I went to a Thanksgiving service this week  and was struck by the reading from Deuteronomy (not even that wimpy socialist Jesus, but the real Old Testament God):

You may say to yourself, “My power and the strength of my hands have produced this wealth for me.”  But remember the LORD your God, for it is he who gives you the ability to produce wealth...

Sounds like the bible supports Occupy Wall Street and Elizabeth Warren to me. I know even the Devil can quote scripture, and I don't plan to sell my daughters into slavery, but still...

Political Briefs

The Muppets

4 stars out of 5
They're back. And despite the nasty rumors you may have heard about the lack of respect for the Muppet canon, this film is as faithful to Jim Henson's vision as Miss Piggy is faithful to Kermit. The humans, as usual, are the cartoon characters (heroes and villains) and the Muppets are the lovable well-rounded creatures. They still think they are human. They are still sweet and innocent--so much so that in order to create "evil" muppets, the writers had to create "Moopets," a semi look-alike tribute band. Which means the other characteristic of the Muppets is intact. Like the old Warner Brothers cartoons, the movie contains slapstick and fart jokes for the little ones and sly irony and movie references for the adults. My daughter and I were among the few, but not the only, adults there without children. This is family entertainment for all ages. Don't miss Mickey Rooney! Credits where credit is due: director James Bobin helmed Jim Henson's characters in a screenplay by Jason Segel and Nicholas Stoller, starring Amy Adams, Jason Segel and Chris Cooper.

The Descendants

4 stars out of 5
When I see a movie with friends, we normally agree. But in this case I was the odd man out. I went to see The Descendants with seven other adults, all of whom were left cold while I was overwhelmed. Director Alexander Payne worked from a screenplay he wrote along with the team of Nat Faxon and Jim Rash, based on Kaui Hart Hemming's novel. George Clooney was good as the trustee for a large Hawaiian land trust, but his daughters, Shailene Woodley and Amara Miller, were the real breakouts here. The story shows him trying to be a father after his wife ends up in a coma following a boating accident. In my book, this is a performance that should have all the leads clearing space on their mantle for a certain gentleman by the name of Oscar. On top of the good acting, there is the scenery. We vacationed in Kauai last year, and it was amazing. We went to all the places show in the film, including the beach.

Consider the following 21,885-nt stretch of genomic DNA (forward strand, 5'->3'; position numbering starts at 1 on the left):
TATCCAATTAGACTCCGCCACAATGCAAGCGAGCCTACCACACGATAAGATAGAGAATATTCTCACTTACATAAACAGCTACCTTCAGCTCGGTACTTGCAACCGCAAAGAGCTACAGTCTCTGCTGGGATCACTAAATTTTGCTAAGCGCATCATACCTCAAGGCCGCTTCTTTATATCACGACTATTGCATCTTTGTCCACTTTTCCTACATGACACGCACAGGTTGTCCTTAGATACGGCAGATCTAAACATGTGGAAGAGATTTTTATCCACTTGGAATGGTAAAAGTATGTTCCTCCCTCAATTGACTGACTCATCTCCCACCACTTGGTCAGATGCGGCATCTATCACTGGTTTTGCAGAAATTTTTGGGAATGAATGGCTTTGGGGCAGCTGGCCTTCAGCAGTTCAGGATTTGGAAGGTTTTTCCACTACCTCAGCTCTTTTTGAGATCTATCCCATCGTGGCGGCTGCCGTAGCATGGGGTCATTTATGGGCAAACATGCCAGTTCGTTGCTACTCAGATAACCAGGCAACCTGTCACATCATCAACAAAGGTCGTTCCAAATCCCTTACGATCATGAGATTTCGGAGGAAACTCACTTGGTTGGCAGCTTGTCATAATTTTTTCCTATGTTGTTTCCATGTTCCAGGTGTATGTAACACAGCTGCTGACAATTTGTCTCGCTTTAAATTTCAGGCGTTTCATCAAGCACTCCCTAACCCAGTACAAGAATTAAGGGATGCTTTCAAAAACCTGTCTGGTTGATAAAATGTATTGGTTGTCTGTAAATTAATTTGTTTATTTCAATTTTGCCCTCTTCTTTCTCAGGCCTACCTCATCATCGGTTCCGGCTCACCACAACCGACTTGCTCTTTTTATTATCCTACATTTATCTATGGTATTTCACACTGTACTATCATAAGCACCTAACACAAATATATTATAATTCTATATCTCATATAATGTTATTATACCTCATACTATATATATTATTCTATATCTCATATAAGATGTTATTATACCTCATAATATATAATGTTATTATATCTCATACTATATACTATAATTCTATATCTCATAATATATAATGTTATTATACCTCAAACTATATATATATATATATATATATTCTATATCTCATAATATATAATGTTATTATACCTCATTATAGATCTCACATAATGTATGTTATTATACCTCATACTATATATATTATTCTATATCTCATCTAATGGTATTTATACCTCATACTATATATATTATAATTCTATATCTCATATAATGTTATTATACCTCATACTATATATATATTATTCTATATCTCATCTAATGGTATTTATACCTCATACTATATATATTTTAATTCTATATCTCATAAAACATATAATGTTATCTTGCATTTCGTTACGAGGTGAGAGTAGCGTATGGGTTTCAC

Dan Grobstein File

  • U.S.   | November 23, 2011
    Who's on the Line? Increasingly, Caller ID Is Duped
    Regulators are hearing more complaints about "caller ID spoofing" or "call laundering" by telemarketers. 
  • Rae Jones (@MsRaeJones) More violence in one day of shopping than all of the #occupy events. And people wonder what is wrong with this country.
  • Score Another One For The Blockheads
    The GOP has refused to allow President Obama’s Medicare/Medicaid program head to even get a vote in the Senate, threatening to filibuster every attempt, and that means a year after his recess appointment, Donald Berwick is out.
  • Goodbye to rail station platforms?
  • And the states that reliably vote Republican are the ones that get the most back from the federal government for each $1 they send to Washington. But at least it isn't "those people" who are getting the money.
    They're All On The Teat
  • U.S.   | November 27, 2011
    California Bullet Train Project Advances Amid Cries of Boondoggle
    The state's leaders have rallied around a plan to build a rail line from Los Angeles to San Francisco, in the face of seemingly insurmountable political and fiscal obstacles.

  • Mali Journal

    My older daughter is in the Peace Corps in Mali: she had Internet access this week:

    There’s still no Internet at the house. I cornered M, our regional coordinator, this morning and said I’d do anything I could to help make Internet a thing we could have again. He assured me he was on it and we might even get it today. I’m just hoping it happens this week.

    So the last three weeks weren’t necessarily my most productive, but they were generally more positive feeling than the month of October when nothing seemed to be going my way. Seliba or Tabaski was at the beginning of the month. It takes a couple days for people to prepare, and then the celebration itself is basically three days long, so nothing gets done for awhile on either side of it. I’d heard different things from different volunteers and also from my homologue about what to expect, but it actually seemed a little more low-key than seli fitini or the end of Ramadan.